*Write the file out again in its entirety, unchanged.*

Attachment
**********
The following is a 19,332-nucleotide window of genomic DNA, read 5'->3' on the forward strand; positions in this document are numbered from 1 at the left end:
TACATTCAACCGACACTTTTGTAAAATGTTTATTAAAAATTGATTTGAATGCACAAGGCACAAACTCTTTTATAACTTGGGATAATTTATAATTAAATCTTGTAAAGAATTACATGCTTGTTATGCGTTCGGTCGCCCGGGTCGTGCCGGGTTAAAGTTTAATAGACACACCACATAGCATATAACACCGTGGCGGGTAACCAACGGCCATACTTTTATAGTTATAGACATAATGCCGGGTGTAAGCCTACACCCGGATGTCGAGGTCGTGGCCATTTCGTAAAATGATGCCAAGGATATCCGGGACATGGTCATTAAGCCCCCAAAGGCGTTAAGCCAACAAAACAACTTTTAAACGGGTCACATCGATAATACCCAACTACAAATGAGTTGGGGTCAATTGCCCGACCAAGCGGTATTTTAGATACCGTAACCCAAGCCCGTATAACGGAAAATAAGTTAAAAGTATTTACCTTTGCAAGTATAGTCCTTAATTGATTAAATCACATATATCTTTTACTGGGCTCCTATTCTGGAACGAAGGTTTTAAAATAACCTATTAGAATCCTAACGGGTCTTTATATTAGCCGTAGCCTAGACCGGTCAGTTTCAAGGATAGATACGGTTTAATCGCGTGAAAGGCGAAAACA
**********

The following is a 19,332-nucleotide window of genomic DNA, read 5'->3' on the forward strand; positions in this document are numbered from 1 at the left end:
TACATTCAACCGACACTTTTGTAAAATGTTTATTAAAAATTGATTTGAATGCACAAGGCACAAACTCTTTTATAACTTGGGATAATTTATAATTAAATCTTGTAAAGAATTACATGCTTGTTATGCGTTCGGTCGCCCGGGTCGTGCCGGGTTAAAGTTTAATAGACACACCACATAGCATATAACACCGTGGCGGGTAACCAACGGCCATACTTTTATAGTTATAGACATAATGCCGGGTGTAAGCCTACACCCGGATGTCGAGGTCGTGGCCATTTCGTAAAATGATGCCAAGGATATCCGGGACATGGTCATTAAGCCCCCAAAGGCGTTAAGCCAACAAAACAACTTTTAAACGGGTCACATCGATAATACCCAACTACAAATGAGTTGGGGTCAATTGCCCGACCAAGCGGTATTTTAGATACCGTAACCCAAGCCCGTATAACGGAAAATAAGTTAAAAGTATTTACCTTTGCAAGTATAGTCCTTAATTGATTAAATCACATATATCTTTTACTGGGCTCCTATTCTGGAACGAAGGTTTTAAAATAACCTATTAGAATCCTAACGGGTCTTTATATTAGCCGTAGCCTAGACCGGTCAGTTTCAAGGATAGATACGGTTTAATCGCGTGAAAGGCGAAAACA